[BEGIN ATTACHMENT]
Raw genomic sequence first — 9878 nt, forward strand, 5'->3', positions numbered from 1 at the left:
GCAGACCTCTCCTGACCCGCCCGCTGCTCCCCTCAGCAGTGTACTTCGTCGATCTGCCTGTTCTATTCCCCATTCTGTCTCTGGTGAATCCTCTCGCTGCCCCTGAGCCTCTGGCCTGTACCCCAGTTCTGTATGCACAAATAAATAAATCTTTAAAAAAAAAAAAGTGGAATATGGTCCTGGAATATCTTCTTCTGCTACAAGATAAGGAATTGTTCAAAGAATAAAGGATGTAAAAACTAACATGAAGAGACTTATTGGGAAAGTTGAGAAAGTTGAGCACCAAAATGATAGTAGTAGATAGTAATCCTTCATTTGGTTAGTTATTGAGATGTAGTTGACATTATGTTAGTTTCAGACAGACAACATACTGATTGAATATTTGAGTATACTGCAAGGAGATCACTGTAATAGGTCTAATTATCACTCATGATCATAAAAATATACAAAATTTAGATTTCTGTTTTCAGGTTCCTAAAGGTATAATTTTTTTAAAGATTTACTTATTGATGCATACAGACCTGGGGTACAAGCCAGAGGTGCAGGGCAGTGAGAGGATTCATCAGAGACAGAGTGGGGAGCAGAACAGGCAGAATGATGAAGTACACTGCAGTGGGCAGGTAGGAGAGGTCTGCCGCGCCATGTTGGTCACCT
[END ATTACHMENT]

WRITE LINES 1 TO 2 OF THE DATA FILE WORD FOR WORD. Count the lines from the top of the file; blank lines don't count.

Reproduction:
Raw genomic sequence first — 9878 nt, forward strand, 5'->3', positions numbered from 1 at the left:
GCAGACCTCTCCTGACCCGCCCGCTGCTCCCCTCAGCAGTGTACTTCGTCGATCTGCCTGTTCTATTCCCCATTCTGTCTCTGGTGAATCCTCTCGCTGCCCCTGAGCCTCTGGCCTGTACCCCAGTTCTGTATGCACAAATAAATAAATCTTTAAAAAAAAAAAAGTGGAATATGGTCCTGGAATATCTTCTTCTGCTACAAGATAAGGAATTGTTCAAAGAATAAAGGATGTAAAAACTAACATGAAGAGACTTATTGGGAAAGTTGAGAAAGTTGAGCACCAAAATGATAGTAGTAGATAGTAATCCTTCATTTGGTTAGTTATTGAGATGTAGTTGACATTATGTTAGTTTCAGACAGACAACATACTGATTGAATATTTGAGTATACTGCAAGGAGATCACTGTAATAGGTCTAATTATCACTCATGATCATAAAAATATACAAAATTTAGATTTCTGTTTTCAGGTTCCTAAAGGTATAATTTTTTTAAAGATTTACTTATTGATGCATACAGACCTGGGGTACAAGCCAGAGGTGCAGGGCAGTGAGAGGATTCATCAGAGACAGAGTGGGGAGCAGAACAGGCAGAATGATGAAGTACACTGCAGTGGGCAGGTAGGAGAGGTCTGCCGCGCCATGTTGGTCACCT